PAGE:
Jess Carpenter, from the blog and Instagram Jess With Less, is joining The Zero Waste Collective to share her tips on how to throw a low waste and plastic free party! This is also perfect timing with the Plastic Free July challenge!
Jess shares her recommendations for low waste living, minimalism, and curating an ethical wardrobe on her blog and Instagram, which are very inspiring.
ZWC: Thanks Jess for joining The Zero Waste Collective for an interview. You'll be sharing some tips on how to throw a low waste and plastic free party this summer. Before we dive into those details, how did you learn about the zero waste movement?
Jess: This was back in 2015; I was following The Minimalists who ended up talking about a podcast called “The Mind Palace” which was hosted by two women named Melissa and Jess. They focused on intentional living and had started to talk about zero waste in some of their episodes and the idea really sparked my interest.
I was always passionate about caring for the environment and I wanted to make as big of a difference as I could so I started finding more people living a zero waste life style, so I slowly started incorporating their habits and finding how they fit into my life. It was such fun and a challenging new way to live, and I have grown and learned so much in the past 4 years on this zero waste journey.
ZWC: What inspired you to reduce your waste?
Jess: When I first found zero waste, I started connecting with more and more “zero wasters” online and through them I was being educated on the waste we make as a society and all the different ways we can help reduce it. It was like my eyes were being opened for the first time. It’s so easy to get caught up in our ways and not realize that the things we consume have a life before and after us, and that we should care about the whole cycle, not just how it affects us.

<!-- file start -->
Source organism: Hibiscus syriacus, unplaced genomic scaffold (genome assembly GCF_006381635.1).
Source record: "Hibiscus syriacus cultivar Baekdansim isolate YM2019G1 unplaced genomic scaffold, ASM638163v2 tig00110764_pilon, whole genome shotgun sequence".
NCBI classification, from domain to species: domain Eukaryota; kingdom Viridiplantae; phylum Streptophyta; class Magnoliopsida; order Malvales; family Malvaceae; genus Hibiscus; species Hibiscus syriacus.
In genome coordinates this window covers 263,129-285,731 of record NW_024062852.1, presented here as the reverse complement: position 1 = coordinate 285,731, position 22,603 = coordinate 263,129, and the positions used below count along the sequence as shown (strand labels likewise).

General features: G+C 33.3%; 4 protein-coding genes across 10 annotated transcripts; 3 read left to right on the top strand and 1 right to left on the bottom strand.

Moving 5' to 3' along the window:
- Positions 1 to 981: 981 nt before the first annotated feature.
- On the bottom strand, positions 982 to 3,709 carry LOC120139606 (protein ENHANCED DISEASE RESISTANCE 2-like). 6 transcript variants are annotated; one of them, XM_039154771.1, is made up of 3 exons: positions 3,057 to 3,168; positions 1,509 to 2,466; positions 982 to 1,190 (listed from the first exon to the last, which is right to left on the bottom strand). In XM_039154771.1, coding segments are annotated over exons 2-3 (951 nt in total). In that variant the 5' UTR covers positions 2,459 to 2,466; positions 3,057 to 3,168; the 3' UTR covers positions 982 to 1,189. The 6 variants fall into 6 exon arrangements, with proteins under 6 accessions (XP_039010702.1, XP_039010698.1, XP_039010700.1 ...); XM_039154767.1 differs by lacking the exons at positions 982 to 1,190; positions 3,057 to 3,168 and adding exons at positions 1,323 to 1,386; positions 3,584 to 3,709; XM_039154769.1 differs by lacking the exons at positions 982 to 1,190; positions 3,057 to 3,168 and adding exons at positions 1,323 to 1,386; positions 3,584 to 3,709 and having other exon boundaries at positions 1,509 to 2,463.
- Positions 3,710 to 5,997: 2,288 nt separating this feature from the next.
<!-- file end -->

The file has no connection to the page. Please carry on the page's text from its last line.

ZWC: You also share your love for minimalism and slow fashion on your Instagram and blog, which are both amazing by the way! Tell us more about what minimalism and slow fashion mean to you. How do you find that these lifestyles align with low waste living?
Minimalism is a way that I can let my focus not be on consuming but instead living. I simplify my needs, which frees up space and time to create more, travel more, and spend time with those I love most.
Slow fashion is building your wardrobe in and slow and mindful way. I feel that we over consume and it’s often at the cost of others. I believe in voting with my dollar and my vote goes to companies that provide a fair wage to its workers.
Minimalism, slow fashion, and low waste living are all about being intentional with what comes in and out of your life. The less we consume the less waste we create.
ZWC: A lot of people can be intimidated by the idea of zero waste, so it's worth pointing out that you focus on 'low waste' rather than 'zero waste'. Can you elaborate on that?
Jess: I want the idea of reducing your waste to be viewed as something that is practical and obtainable. I feel the term “zero waste” can feel like an extreme lifestyle and can be intimidating to a person that has not heard anything about it. I want to appeal to a larger crowd of people, for those who are just starting to dip their toes into intentional living, this way we can get them inspired to start making little changes and together we will make a bigger difference.